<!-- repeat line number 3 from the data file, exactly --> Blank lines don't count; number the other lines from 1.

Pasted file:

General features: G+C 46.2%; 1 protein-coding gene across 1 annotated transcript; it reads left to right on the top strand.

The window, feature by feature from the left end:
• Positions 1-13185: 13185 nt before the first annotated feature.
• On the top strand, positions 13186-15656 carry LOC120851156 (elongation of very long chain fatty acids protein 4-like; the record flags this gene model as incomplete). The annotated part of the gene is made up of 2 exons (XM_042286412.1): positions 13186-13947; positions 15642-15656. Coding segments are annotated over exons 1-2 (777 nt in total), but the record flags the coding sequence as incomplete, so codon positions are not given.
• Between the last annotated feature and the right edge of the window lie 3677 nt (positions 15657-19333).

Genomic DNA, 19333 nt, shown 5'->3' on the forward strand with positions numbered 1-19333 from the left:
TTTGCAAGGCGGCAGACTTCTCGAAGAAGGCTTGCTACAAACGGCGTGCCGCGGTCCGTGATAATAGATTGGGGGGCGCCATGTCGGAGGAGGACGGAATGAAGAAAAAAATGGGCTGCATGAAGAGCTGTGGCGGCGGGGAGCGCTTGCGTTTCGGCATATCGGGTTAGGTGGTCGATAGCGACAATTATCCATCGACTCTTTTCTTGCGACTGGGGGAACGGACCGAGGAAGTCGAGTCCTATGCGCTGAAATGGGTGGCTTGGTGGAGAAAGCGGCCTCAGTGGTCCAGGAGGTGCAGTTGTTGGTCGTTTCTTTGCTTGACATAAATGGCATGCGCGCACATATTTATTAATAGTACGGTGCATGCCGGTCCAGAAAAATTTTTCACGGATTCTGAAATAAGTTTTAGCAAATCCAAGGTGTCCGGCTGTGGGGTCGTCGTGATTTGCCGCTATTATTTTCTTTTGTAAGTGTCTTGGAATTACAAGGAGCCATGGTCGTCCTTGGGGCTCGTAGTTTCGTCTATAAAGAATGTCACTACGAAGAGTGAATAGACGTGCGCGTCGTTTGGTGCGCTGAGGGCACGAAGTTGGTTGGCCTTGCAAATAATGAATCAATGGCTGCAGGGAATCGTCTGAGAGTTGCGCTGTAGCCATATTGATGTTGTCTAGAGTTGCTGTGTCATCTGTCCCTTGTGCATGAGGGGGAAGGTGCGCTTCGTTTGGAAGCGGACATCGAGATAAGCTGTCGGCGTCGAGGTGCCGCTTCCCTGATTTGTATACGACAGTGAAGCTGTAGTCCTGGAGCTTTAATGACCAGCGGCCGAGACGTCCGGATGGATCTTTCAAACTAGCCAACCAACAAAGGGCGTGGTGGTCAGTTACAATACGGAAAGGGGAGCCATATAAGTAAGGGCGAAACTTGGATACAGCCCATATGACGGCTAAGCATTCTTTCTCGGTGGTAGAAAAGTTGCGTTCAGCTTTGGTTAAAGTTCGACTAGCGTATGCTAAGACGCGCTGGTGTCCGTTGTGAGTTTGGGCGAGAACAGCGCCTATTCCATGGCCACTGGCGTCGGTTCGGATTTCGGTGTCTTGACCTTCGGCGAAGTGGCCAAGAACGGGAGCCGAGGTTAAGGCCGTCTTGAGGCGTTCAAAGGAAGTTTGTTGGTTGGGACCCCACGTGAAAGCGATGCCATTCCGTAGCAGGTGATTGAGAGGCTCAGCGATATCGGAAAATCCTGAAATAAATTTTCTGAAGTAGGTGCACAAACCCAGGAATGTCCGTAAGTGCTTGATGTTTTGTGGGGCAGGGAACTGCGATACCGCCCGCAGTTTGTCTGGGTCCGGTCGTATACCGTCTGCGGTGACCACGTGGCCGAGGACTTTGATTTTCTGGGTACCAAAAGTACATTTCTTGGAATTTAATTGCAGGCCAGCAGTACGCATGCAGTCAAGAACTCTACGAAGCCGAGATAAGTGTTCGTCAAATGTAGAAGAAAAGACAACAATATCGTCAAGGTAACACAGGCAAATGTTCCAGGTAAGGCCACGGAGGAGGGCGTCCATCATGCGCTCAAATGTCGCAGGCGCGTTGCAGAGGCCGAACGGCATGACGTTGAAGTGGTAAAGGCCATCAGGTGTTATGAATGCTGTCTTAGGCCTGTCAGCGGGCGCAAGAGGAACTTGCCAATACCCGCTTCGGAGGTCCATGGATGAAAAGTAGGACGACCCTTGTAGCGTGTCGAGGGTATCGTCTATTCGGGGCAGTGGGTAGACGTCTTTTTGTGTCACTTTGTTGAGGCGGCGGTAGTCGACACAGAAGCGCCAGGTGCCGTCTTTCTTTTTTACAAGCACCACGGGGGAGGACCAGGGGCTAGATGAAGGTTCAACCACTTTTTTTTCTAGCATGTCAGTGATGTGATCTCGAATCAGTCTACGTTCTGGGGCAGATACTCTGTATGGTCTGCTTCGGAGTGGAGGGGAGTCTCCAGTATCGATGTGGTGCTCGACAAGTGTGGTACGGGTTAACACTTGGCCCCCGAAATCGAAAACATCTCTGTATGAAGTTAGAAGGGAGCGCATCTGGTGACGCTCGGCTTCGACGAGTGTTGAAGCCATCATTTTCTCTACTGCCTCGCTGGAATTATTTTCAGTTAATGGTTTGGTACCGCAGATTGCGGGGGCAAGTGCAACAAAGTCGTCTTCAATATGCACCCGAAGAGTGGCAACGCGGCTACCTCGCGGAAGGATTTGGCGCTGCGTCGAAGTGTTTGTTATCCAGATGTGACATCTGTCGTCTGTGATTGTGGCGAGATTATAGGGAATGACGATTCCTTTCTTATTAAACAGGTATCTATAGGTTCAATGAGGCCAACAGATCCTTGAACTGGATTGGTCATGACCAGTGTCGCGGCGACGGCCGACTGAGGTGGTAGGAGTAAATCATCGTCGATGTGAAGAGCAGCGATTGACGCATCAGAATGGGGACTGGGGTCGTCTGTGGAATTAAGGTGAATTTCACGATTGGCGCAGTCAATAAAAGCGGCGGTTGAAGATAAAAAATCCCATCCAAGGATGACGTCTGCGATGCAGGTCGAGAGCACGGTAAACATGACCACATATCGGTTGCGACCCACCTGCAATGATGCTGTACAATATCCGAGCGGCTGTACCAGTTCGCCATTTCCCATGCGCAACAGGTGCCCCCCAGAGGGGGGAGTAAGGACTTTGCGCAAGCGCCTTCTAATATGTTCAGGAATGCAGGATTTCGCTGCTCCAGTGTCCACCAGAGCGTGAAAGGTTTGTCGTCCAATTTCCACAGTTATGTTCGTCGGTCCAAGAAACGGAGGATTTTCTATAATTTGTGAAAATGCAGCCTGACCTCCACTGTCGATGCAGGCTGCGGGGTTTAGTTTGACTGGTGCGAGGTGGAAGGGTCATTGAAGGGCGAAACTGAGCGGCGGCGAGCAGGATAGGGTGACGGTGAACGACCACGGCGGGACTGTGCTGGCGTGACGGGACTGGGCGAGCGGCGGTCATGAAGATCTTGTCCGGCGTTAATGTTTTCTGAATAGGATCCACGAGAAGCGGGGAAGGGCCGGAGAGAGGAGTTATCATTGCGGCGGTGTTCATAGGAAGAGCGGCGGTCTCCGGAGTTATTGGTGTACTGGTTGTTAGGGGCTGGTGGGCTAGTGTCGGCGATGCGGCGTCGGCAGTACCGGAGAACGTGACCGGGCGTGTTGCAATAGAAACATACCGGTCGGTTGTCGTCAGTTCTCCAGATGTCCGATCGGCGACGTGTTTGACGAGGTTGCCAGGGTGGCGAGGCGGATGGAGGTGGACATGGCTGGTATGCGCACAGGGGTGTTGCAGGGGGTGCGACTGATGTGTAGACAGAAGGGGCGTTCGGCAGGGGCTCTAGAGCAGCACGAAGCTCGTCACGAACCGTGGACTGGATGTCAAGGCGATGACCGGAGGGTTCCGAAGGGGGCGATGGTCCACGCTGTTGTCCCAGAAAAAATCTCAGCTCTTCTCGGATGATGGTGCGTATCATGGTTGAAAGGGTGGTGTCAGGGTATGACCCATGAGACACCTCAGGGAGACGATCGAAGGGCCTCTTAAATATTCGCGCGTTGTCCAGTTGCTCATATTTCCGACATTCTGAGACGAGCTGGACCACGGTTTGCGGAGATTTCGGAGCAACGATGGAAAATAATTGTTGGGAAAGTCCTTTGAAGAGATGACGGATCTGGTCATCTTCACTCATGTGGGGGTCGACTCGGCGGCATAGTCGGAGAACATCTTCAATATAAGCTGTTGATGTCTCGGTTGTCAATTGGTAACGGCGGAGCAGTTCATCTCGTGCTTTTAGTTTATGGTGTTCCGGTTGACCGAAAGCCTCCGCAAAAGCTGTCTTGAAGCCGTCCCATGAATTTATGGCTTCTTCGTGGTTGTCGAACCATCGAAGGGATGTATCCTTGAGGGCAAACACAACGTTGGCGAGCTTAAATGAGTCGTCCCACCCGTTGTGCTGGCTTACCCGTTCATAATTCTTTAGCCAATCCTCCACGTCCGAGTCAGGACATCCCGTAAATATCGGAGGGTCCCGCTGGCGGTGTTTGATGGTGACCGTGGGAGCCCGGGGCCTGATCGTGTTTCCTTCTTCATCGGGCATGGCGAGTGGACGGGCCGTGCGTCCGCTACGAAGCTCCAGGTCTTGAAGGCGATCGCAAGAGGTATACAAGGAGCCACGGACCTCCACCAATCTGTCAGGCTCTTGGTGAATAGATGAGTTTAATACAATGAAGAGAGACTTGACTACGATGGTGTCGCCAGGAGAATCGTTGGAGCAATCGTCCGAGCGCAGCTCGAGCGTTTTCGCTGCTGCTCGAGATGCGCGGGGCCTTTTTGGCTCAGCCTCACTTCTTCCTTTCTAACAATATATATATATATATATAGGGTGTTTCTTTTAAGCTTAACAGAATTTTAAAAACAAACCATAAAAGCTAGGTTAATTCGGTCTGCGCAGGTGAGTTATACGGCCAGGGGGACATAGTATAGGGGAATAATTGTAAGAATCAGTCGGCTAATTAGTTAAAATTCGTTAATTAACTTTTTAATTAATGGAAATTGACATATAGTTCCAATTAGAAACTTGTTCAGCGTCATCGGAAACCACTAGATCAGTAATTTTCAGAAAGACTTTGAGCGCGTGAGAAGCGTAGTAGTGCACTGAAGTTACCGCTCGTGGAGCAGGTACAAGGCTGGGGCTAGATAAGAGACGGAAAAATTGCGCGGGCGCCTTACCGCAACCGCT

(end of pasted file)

• Positions 1-13185: 13185 nt before the first annotated feature.